Tuesday November 29, 2011

It's Simply Childplay

Childsplay on tour earlier this year

By Gwen Orel

Childsplay are less an orchestra than a "fiddle choir," says Childs Childs.

He's a luthier, and all twelve fiddlers in the group, performing at Symphony Space ( on Dec. 1, play fiddles that he made - hence the name.

Fiddles have unique voices, and fiddles made by the same person blend together like voices in a family singing group.

The fiddlers also come from different traditions: Bonnie Bewick plays with the Boston Symphony; Sheila Falls-Keohane is an Irish fiddler, and Lisse Schneckenburger both plays New England/Scottish style. And Bob Childs himself.

But that's part of the appeal of the group, Childs explains: everybody's a little outside of their comfort zone and has to learn and work together.

"Everyone is an all-star in their band, so there's a great potential for harmony and rhythmic syncopation.

"Everyone's so talented, picking up the bow patterns and ornaments is very simple, they're very good at it. But they're out of their home base of music, and it opens everybody up and makes for a very creative rehearsal time."

The sound is completely dreamy. It's not like symphonic arrangements of trad music, nor like a string section; it's just its own thing.

In addition to the fiddlers, the group includes all-Ireland harpist Kathleen Guilday, Ralph Gordon on bass, Touchstone's Mark Roberts, and others for a total of 22 players.

Step-dancers Nic Gareiss and Shannon Dunne will also perform.

This year the group is doing some Christmas music. The group has often toured right after Thanksgiving and there's a festive feel to their traditional sound, but they haven't really done holiday tunes before. There will be a couple of Irish Christmas tunes.

It's the last outing for Aoife O'Donovan (Crooked Still) with the group, before she launches her solo career.

She's sung with the group for nine years. "She's a breathy singer, and there's something about the way she breathes that is in harmony with the violins," Childs says.

Recently the singer has been touring with cellist Yo-Yo Ma.

And there are new pieces for this year's tour, from guitarist Keith Murphy, flutist Shannon Heaton (who is also with the group Long Time Courting) and fiddler Hanneke Cassel.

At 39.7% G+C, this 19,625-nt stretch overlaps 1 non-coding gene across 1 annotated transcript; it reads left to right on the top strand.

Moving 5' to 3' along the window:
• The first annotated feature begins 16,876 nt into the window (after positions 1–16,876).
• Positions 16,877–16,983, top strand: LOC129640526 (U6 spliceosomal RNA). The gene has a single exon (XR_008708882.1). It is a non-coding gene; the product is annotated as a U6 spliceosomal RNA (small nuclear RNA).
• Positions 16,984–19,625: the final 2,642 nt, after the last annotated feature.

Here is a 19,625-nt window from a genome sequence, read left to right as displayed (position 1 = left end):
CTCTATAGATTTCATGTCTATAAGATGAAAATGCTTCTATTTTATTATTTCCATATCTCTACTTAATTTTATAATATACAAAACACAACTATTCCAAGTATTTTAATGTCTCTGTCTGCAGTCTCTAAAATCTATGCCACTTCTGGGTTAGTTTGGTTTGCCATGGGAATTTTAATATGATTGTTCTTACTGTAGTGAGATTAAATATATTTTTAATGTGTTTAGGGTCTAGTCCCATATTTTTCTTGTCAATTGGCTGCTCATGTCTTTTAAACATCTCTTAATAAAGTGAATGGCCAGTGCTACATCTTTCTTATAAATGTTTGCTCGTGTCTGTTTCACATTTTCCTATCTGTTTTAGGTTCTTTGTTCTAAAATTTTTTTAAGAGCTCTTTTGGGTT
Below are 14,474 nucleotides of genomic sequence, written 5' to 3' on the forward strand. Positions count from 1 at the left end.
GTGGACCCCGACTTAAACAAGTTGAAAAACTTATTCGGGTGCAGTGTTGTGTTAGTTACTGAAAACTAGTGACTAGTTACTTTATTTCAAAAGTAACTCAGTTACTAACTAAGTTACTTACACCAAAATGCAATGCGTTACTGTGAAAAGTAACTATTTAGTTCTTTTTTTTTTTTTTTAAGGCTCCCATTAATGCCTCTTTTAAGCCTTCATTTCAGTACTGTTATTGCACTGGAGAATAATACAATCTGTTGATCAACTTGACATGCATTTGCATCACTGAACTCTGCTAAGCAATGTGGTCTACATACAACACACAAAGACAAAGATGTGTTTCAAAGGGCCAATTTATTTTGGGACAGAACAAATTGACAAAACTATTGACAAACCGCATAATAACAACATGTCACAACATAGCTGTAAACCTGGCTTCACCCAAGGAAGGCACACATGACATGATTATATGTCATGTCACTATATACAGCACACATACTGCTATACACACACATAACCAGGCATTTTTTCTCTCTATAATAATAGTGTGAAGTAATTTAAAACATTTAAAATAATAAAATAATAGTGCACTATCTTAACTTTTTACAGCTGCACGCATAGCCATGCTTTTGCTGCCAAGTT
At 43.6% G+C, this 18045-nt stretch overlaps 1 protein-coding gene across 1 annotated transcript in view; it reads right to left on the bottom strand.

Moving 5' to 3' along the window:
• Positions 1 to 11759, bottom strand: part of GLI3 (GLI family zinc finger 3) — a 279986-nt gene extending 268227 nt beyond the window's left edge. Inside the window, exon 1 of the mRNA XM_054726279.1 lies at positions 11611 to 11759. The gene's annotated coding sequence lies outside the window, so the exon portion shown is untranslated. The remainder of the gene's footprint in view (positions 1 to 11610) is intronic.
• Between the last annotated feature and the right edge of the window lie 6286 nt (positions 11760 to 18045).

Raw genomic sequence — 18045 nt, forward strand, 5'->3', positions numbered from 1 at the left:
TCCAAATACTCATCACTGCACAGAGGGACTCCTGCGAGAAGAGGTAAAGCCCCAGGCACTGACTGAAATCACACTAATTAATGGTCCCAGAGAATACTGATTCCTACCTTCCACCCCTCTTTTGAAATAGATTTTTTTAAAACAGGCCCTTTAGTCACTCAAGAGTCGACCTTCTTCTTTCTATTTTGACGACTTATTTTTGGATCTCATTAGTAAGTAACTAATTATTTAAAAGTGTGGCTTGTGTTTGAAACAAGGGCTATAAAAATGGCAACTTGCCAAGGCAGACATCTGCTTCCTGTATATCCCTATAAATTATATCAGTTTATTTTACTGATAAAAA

Nic Gareiss is a new addition-his background is in Appalachian clogging, but has just finished a year of immersion in step-dancing in Ireland as well.

Folding Nic in has been a fascinating thing. "He's a musician's dancer; he can really dance to the tune. His eclectic background gives him the ability to lock in. Shannon Dunne is more of a Sean Nos dancing, so it will be a lovely combination."

Childs, who has been making fiddles for 35 years, didn't actually found Childsplay.

He got an invitation to play in a concert down in Washington, D.C., and it was only when he got there that he saw everyone was playing one of his fiddles.

They invited him to be part of it. "We haven't stopped since," he says. That was 26 years ago.

Childplay perform Thursday, Dec. 1 at 8 p.m., at the Peter Norton Symphony Space, 2537 Broadwat at 95th St., NYC. Tickets at or 212-864-5400
The group has toured Sweden, because Childs has six violins in Sweden. At this year's concert, they will play a Swedish piece.

"That's a good example of where we can go as a band," he says. "Swedish fiddling is really rhythmic so the technique is a little different, there are different beats. The emphasis is on the one and the three, which makes for a hypnotic and driving rhythm, when you have 12 fiddles blasting away on it."

The group is scattered, so part of their rehearsal takes place through the "magic of the internet."

Different people are in charge of different arrangements, which they put up on the back end of their website,

"It's when we get together that the nitty gritty happens, refining, culling out what doesn't work, putting things in. It keeps the music alive."

Rehearsing "is like a family reunion, when everyone gets together."

Because everyone plays by ear, they can get by without a conductor.

Whoever has put out the arrangement becomes the leader for an individual tune. "It makes for a real variety in the show. There's an organic quality of the music."

The website also has free, downloadable fiddle lessons.

"We're trying to expand our group, and our community."

The orchestra is "a musical cauldron, where we're forming the sound. It's not classical music, we're playing from the inside out. People learn the music by ear, and we rehearse and do everything on the spot. We always end up with our own sound." C

Gwen Orel runs the blog and podcast New York Irish Arts (

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